A conversation with SAFE: the cycle of violence, and how to maintain healthy relationships
October is National Domestic Violence Awareness month. KDLG talks with Gregg Marxmiller from SAFE, the women’s shelter in Dillingham. In our second segment with Marxmiller, he breaks down the cycle of violence, the signals of abuse and unhealthy versus healthy relationships.
Tyler Thompson: Gregg, thanks for stopping back in with us today, as domestic violence awareness month rolls on. Last week we talked about the definition of domestic violence. Today, you wanted to talk about the circle of domestic violence.
Gregg Marxmiller: So cycle of violence is a model we go back to, it was developed in the late 70s and published in a book by Lenore Walker to describe a cycle that is appearing in most violent relationships. The first phase is called tension building. The second phase is an explosion and the third phase is the honeymoon phase. In the first phase – tension building – an abuser may get angry. There may be physical intimidation, punching walls and a breakdown of communication. The victim needs to keep the abuser calm to make sure there’s no explosion. And then tension becomes too much, the victim constantly feels like they have to manage the abuser. They’re walking on eggshells. Then there’s an inevitable explosion where it could be physical abuse, sexual abuse, it could be whatever act of violence the abuser is using for power and control in this case. After that, there’s the honeymoon phase where everything de-escalates. The abuser may apologize abuse, promise it will never happen again – blame the victim for causing the abuse. They will deny it took place, gas lighting, saying it’s not as bad as what the victim said and promises to make up. When you say “make it up” constantly if someone does something wrong, generally we want to make up for that. But in this case, the concept of making it up is only so the abuser doesn’t get in trouble. Not to help the victim, it’s a fear of going to the police.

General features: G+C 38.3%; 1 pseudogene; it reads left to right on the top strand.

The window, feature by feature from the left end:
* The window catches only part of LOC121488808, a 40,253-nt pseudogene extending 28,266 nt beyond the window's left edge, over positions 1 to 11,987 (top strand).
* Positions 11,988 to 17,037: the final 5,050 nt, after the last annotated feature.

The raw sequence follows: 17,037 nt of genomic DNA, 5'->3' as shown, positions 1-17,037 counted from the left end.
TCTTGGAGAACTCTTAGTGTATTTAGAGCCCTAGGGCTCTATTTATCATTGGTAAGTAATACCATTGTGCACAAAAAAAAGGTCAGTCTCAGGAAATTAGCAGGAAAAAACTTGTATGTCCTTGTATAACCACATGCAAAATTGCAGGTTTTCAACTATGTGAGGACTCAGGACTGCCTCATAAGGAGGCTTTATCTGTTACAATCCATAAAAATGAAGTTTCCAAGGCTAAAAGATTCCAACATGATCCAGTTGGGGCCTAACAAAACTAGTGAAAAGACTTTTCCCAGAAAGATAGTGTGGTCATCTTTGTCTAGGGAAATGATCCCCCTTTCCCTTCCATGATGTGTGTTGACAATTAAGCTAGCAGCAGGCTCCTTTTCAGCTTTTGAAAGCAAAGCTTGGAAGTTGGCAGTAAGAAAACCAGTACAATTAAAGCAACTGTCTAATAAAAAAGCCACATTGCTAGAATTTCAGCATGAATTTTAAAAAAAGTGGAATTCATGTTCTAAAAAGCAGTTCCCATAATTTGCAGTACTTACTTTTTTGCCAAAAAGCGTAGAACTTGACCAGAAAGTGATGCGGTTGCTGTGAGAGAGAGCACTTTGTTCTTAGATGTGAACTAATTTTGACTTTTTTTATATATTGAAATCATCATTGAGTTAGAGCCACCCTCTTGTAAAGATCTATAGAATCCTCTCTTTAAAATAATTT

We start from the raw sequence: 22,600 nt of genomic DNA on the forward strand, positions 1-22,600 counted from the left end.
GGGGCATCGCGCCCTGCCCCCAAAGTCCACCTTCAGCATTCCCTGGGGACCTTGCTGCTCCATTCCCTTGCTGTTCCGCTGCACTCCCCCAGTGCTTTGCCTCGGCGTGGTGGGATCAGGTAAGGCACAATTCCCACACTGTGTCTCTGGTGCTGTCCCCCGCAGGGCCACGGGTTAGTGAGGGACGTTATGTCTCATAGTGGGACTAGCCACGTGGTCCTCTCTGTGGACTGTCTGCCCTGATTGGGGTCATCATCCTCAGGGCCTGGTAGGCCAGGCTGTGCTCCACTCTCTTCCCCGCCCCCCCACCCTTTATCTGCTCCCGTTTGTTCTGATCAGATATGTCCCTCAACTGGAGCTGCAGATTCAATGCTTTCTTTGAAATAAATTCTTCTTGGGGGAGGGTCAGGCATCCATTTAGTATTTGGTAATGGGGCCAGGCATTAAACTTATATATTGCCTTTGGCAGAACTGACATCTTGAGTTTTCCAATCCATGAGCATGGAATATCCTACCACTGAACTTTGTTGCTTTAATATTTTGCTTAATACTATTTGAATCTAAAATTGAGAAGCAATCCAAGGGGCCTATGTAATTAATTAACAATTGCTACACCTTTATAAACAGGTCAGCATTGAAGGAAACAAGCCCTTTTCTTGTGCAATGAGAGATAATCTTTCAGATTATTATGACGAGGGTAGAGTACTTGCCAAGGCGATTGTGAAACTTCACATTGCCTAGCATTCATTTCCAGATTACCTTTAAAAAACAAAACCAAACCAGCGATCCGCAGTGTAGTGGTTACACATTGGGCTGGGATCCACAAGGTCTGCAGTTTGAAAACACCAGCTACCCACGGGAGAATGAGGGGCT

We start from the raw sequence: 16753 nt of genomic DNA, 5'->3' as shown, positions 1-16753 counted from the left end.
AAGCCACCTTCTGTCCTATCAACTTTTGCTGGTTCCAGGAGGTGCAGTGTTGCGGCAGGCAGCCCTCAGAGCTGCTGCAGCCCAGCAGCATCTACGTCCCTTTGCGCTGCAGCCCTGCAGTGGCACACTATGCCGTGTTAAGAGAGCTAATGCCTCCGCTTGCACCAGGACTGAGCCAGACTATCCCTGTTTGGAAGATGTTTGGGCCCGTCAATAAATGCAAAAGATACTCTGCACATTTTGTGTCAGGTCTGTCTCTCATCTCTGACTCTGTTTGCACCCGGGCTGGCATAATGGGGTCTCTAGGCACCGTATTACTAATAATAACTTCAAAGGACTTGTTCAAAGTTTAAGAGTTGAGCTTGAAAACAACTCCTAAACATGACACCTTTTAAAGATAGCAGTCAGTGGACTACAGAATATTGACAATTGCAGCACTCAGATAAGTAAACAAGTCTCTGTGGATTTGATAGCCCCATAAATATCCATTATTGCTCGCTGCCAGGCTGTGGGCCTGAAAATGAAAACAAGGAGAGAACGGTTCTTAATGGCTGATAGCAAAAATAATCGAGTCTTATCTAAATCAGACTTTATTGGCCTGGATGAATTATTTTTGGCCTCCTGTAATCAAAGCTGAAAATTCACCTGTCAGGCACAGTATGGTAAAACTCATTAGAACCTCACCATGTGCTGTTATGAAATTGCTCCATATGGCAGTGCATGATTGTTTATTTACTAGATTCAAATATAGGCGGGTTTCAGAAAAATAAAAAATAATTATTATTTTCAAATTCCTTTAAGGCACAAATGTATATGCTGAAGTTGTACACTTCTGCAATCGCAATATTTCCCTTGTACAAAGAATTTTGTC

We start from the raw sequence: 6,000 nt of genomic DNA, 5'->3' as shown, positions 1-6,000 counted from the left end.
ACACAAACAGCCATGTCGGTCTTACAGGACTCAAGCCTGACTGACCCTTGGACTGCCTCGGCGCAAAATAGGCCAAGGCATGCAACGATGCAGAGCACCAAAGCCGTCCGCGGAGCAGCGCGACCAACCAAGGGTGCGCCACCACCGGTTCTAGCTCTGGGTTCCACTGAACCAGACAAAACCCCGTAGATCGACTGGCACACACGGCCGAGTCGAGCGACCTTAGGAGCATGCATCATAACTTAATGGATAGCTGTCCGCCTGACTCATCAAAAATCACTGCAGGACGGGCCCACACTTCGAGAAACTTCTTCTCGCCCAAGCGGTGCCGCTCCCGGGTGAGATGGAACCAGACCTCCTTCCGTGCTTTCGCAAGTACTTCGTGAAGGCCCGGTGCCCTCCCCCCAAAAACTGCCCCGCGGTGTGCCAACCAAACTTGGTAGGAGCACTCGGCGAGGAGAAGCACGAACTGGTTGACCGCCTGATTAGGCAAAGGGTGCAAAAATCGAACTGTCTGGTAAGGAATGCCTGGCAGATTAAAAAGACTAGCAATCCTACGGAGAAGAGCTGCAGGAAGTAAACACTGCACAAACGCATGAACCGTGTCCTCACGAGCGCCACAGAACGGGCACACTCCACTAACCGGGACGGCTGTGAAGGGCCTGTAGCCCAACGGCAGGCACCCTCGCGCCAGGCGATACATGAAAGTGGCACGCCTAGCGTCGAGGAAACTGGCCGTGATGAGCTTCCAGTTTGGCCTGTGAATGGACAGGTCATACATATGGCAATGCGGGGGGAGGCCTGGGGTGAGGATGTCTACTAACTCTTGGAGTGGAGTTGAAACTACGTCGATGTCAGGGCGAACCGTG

Cycle of violence is something we teach about because people see it and go, ‘oh okay. This may be something happening in my relationship, I need to talk to somebody about or this might be something I’m doing. And this is not a good way of me living and I want to be better.’ The cycle can continue, sometimes becoming more lethal.
Thompson: Almost like escalating?
Thompson: So if you are in that situation, and you are the abuser, what are some ways you can recognize you are that person?
Marxmiller: This is really difficult. It’s hard to take an open and honest inventory of yourself and say hey, I may have some problems I need to deal with. I’d like to say, if you’re doing that, there’s help there. Also, I have a mad amount of respect for you. That is great.
So red flags in an abusive relationship would be communication in a hurtful, demeaning way. You mistreat someone – and remember, this is all within the sense of power of control over someone else. Accusing the other person of cheating or having affair when you know that’s not true. Denies that any abusive things are happening. Controlling another person -- that may be like going through someone’s cell phone without their permission. Isolation is a classic technique that abusers use. They try to cut off everyone else no friends, no family. It’s insidious. They could force sexual activity or pregnancy. Economic control. It’s not a problem if someone makes most of the financial decisions if it’s consensual. Manipulative parenting, using children as a tool against one party in the relationship – I can’t tell you how bad that can be. Those are some of the signs that you really need to seek help in an abusive relationship. Talk to someone. There’s people and we have some resources on our website as well.
Thompson: It’s a mentally taxing thing to discuss.